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Old 04-11-2006, 02:25 PM   #1
Franca
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Default Perhaps I shouldn't ask this question

since I don't fully subscribe to the fluidity of language philosophy, but ... since users of language do seem to be altering it ever more rapidly (and not necessarily for the better) what about a really practical change:

Make verbs the same regardless of subject. For example:

I are, you are, he are, she are, we are, they are.

Yes, these sound particularly awful, "to be" being our most irregular verb, but I could name many other now accepted words and usages that sound equally horrendous to my ear.

The majority of verbs sound less hideous: I walk, you walk, he walk, we walk, they walk.

Well, you get the idea. This is primarily only a consideration in the present tense except for the obvious. Verbs in other tenses behave this way already. Why should the verb in the present tense depend on whether the subject is first person, second person, third person - singular or plural?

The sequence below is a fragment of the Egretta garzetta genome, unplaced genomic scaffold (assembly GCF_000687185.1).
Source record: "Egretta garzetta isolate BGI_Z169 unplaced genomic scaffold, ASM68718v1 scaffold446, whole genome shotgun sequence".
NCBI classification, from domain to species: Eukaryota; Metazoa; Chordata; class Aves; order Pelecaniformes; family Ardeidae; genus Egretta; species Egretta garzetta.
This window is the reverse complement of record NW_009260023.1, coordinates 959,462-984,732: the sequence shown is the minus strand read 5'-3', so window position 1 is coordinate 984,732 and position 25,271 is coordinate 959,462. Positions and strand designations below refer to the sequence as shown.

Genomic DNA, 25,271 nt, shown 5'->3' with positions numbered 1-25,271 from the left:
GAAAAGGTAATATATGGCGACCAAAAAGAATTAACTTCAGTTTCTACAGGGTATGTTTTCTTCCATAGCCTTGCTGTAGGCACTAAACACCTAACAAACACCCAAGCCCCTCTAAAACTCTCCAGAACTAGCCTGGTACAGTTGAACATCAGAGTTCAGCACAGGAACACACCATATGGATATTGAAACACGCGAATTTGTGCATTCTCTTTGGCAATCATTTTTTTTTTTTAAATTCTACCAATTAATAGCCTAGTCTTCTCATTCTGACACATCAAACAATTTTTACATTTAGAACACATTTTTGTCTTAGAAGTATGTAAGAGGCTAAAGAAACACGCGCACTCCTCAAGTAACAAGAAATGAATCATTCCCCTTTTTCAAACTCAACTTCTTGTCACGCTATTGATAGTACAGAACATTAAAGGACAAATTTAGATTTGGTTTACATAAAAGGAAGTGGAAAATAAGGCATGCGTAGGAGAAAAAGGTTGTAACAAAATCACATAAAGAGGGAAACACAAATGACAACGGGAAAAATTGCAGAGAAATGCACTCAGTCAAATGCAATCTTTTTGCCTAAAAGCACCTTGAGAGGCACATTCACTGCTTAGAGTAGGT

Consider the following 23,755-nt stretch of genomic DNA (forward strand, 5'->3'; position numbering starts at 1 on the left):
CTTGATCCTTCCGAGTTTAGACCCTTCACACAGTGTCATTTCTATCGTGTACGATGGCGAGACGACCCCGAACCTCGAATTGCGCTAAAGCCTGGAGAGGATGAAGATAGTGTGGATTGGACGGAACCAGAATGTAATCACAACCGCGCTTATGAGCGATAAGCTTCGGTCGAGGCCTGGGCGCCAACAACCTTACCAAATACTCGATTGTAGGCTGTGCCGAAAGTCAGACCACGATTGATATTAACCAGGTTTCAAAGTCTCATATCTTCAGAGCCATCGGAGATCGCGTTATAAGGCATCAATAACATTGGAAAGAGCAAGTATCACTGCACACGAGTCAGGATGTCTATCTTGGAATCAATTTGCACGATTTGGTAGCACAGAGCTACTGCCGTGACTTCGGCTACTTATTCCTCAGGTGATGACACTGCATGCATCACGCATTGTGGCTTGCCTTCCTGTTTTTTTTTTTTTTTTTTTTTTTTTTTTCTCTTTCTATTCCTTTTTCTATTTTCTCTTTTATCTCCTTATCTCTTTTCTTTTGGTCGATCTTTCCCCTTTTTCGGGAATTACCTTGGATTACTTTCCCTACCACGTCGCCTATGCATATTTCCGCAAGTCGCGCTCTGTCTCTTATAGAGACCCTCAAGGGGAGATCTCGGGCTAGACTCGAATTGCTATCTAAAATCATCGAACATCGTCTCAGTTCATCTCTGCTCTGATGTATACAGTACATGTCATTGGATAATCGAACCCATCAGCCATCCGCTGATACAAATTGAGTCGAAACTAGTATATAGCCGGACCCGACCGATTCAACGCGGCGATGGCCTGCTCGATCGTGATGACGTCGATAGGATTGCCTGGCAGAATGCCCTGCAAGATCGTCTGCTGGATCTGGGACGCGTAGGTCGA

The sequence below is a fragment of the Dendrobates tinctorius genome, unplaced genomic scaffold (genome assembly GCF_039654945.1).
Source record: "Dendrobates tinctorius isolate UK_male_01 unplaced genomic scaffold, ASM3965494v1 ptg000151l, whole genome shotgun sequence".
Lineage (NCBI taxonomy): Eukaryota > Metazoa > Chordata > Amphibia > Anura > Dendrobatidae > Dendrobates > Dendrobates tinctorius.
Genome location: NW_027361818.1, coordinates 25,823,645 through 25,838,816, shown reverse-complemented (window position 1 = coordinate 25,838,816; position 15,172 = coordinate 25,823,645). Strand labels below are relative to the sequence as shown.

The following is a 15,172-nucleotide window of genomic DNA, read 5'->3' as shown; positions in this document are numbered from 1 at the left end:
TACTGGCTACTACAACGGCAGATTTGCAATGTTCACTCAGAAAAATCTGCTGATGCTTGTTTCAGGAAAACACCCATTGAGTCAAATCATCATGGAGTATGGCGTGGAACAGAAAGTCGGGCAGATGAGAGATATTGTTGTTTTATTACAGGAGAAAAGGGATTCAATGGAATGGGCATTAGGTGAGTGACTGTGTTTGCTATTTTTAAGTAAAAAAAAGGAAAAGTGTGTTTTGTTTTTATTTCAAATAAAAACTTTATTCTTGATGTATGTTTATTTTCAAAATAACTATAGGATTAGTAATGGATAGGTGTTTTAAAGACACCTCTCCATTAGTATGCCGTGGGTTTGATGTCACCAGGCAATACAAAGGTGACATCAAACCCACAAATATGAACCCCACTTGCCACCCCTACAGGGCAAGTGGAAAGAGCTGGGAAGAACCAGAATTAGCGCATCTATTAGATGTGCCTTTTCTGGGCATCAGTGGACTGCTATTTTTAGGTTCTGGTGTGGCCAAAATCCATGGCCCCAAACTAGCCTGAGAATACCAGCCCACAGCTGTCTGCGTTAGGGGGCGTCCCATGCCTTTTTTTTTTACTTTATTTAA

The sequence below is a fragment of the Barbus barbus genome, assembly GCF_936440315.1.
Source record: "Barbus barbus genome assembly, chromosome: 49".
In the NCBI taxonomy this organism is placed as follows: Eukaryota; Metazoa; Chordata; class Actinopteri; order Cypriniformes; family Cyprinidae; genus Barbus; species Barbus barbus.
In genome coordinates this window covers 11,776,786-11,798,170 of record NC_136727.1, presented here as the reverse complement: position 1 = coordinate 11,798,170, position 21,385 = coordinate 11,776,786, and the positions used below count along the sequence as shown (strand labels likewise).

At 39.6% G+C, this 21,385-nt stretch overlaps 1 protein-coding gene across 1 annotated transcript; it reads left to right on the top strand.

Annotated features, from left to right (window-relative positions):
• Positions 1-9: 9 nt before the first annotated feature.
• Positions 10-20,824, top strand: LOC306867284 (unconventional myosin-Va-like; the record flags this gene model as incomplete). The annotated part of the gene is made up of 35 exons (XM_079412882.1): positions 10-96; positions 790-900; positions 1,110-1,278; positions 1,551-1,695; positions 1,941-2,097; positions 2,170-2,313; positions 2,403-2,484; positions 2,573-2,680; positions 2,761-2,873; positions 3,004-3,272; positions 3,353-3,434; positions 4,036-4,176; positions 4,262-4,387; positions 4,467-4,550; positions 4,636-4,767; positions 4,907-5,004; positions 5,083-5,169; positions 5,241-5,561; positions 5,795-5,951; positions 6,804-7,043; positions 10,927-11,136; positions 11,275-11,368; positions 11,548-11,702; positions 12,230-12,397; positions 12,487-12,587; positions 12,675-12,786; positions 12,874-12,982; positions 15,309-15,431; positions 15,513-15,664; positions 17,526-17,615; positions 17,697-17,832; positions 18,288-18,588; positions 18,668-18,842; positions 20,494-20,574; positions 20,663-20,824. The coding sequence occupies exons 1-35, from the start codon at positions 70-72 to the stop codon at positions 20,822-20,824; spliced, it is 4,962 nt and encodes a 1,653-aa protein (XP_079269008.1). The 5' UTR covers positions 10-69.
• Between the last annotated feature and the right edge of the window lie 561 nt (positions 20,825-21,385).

Just meditating on some modern travesties and wondering why not really shake things up?

   
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Old 04-11-2006, 07:06 PM   #2
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Ever read Bill Bryson's "English, The Mother Tongue"?
Great fun.

He devotes a fair bit of one chapter to language and spelling reformers. Er. Would-be language reformers. No matter how good (or awful) their ideas, we're superb at ignoring them.

Good luck with your campaign! ;-)

   
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Old 04-11-2006, 07:54 PM   #3
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Quote:
Originally Posted by Steve Rindsberg
Ever read Bill Bryson's "English, The Mother Tongue"?
Great fun.
I'm afraid not. But I consider language to be a self-maintaining application. Just using it is enough.

   
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Old 04-11-2006, 10:32 PM   #4
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Quote:
Originally Posted by Steve Rindsberg
Ever read Bill Bryson's "English, The Mother Tongue"?
Great fun.